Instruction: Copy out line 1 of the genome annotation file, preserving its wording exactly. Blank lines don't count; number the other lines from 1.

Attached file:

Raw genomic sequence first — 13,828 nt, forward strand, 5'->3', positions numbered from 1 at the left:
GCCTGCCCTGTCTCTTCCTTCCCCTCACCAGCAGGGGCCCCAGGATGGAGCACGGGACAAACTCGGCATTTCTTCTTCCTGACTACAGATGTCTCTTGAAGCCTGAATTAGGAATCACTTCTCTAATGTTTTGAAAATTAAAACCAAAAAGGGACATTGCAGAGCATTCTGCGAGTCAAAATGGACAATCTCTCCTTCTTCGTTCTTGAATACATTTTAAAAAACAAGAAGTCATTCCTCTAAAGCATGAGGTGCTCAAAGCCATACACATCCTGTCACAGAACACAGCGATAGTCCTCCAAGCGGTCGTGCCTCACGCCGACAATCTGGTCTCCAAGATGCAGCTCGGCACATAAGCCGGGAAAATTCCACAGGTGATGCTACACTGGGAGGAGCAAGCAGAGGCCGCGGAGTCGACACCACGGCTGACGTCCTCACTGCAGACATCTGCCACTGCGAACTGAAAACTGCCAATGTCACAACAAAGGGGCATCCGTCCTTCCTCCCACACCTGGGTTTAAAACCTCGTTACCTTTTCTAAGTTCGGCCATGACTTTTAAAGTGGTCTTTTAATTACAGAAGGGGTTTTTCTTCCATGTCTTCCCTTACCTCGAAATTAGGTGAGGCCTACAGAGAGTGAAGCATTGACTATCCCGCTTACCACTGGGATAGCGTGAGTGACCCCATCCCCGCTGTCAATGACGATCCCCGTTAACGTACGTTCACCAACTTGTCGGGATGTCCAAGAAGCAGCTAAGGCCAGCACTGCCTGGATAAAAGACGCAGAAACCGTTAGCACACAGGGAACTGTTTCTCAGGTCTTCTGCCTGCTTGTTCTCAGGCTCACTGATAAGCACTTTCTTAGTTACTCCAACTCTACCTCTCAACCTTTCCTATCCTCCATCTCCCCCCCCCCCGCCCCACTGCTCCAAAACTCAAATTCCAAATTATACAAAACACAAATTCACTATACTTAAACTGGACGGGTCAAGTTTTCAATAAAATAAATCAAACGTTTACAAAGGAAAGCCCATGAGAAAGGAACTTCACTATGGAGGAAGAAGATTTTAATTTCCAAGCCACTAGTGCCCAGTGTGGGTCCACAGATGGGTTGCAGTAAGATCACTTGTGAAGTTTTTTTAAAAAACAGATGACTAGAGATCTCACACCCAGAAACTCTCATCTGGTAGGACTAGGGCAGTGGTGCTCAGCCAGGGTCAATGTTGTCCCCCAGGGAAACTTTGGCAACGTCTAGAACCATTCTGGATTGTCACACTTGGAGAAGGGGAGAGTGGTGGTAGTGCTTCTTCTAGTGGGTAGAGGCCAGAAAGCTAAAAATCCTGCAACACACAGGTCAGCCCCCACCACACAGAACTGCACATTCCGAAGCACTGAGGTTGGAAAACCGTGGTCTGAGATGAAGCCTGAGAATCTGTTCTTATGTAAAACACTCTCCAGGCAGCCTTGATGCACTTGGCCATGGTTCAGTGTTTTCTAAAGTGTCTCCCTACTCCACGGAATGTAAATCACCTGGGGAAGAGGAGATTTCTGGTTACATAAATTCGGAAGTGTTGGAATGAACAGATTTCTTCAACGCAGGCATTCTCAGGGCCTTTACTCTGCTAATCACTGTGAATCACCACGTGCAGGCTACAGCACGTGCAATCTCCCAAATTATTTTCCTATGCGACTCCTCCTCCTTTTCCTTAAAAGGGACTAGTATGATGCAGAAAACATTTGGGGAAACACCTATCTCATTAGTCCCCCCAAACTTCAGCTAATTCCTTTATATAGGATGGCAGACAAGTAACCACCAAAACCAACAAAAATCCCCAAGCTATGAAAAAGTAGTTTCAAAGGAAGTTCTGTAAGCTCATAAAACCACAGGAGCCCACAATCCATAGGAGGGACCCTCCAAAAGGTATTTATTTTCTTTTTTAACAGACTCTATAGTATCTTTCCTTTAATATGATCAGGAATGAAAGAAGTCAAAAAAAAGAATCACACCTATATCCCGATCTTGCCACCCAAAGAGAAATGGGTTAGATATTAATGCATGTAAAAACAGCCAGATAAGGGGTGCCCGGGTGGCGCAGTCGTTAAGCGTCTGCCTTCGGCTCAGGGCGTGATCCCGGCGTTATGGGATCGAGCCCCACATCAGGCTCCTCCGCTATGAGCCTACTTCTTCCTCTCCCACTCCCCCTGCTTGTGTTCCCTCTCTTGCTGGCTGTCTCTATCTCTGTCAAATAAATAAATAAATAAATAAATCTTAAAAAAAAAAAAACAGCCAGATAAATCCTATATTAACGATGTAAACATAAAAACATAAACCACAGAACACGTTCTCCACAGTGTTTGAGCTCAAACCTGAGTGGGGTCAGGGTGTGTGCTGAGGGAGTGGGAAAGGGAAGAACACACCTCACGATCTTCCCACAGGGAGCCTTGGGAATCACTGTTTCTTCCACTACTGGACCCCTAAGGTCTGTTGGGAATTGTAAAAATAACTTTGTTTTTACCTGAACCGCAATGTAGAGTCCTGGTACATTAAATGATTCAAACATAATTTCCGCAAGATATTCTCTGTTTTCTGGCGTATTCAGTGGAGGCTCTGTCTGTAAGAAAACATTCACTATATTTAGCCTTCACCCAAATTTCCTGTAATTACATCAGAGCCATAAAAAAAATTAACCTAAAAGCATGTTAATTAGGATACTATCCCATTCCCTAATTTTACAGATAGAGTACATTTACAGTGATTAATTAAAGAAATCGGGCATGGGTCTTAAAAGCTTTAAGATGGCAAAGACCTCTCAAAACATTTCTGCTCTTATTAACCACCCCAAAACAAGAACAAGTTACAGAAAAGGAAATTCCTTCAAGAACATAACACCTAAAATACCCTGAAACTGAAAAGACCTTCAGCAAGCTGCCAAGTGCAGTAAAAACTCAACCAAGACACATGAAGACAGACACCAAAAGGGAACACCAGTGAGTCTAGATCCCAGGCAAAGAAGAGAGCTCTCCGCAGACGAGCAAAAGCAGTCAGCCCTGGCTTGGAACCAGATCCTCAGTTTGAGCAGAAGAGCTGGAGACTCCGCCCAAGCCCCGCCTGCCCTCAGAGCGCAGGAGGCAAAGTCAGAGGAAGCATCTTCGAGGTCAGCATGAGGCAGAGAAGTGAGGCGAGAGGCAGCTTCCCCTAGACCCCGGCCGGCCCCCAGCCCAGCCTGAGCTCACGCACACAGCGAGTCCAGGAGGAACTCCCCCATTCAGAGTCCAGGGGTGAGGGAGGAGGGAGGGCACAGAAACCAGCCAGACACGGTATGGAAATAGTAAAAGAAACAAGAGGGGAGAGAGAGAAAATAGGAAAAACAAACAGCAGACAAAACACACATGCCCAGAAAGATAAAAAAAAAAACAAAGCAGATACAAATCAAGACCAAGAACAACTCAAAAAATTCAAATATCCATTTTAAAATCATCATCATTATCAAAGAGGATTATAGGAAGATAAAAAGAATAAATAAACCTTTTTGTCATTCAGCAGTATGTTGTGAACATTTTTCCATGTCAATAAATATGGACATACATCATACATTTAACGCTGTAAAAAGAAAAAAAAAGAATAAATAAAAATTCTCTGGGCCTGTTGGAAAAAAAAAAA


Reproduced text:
Raw genomic sequence first — 13,828 nt, forward strand, 5'->3', positions numbered from 1 at the left: